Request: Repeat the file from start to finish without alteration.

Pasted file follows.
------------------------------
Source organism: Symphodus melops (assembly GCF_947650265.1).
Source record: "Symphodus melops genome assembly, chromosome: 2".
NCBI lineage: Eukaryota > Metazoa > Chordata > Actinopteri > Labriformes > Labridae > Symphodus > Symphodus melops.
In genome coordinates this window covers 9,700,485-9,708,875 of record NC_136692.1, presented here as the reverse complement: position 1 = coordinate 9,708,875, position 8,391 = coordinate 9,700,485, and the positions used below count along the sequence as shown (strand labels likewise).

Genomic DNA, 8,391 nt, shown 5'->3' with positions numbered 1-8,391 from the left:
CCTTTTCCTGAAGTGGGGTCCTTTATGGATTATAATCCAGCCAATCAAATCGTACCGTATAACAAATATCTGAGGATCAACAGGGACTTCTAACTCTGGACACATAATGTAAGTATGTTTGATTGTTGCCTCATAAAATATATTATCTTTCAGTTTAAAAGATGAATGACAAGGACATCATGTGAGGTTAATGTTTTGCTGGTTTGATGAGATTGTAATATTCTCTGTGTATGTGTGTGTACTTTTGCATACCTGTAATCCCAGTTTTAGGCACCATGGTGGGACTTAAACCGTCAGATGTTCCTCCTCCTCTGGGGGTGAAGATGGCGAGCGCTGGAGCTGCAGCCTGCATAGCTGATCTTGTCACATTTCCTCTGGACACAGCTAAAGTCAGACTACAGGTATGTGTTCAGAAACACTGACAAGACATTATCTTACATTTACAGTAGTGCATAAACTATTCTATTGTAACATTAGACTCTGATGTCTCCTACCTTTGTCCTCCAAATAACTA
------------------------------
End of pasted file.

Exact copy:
Source organism: Symphodus melops (assembly GCF_947650265.1).
Source record: "Symphodus melops genome assembly, chromosome: 2".
NCBI lineage: Eukaryota > Metazoa > Chordata > Actinopteri > Labriformes > Labridae > Symphodus > Symphodus melops.
In genome coordinates this window covers 9,700,485-9,708,875 of record NC_136692.1, presented here as the reverse complement: position 1 = coordinate 9,708,875, position 8,391 = coordinate 9,700,485, and the positions used below count along the sequence as shown (strand labels likewise).

Genomic DNA, 8,391 nt, shown 5'->3' with positions numbered 1-8,391 from the left:
CCTTTTCCTGAAGTGGGGTCCTTTATGGATTATAATCCAGCCAATCAAATCGTACCGTATAACAAATATCTGAGGATCAACAGGGACTTCTAACTCTGGACACATAATGTAAGTATGTTTGATTGTTGCCTCATAAAATATATTATCTTTCAGTTTAAAAGATGAATGACAAGGACATCATGTGAGGTTAATGTTTTGCTGGTTTGATGAGATTGTAATATTCTCTGTGTATGTGTGTGTACTTTTGCATACCTGTAATCCCAGTTTTAGGCACCATGGTGGGACTTAAACCGTCAGATGTTCCTCCTCCTCTGGGGGTGAAGATGGCGAGCGCTGGAGCTGCAGCCTGCATAGCTGATCTTGTCACATTTCCTCTGGACACAGCTAAAGTCAGACTACAGGTATGTGTTCAGAAACACTGACAAGACATTATCTTACATTTACAGTAGTGCATAAACTATTCTATTGTAACATTAGACTCTGATGTCTCCTACCTTTGTCCTCCAAATAACTA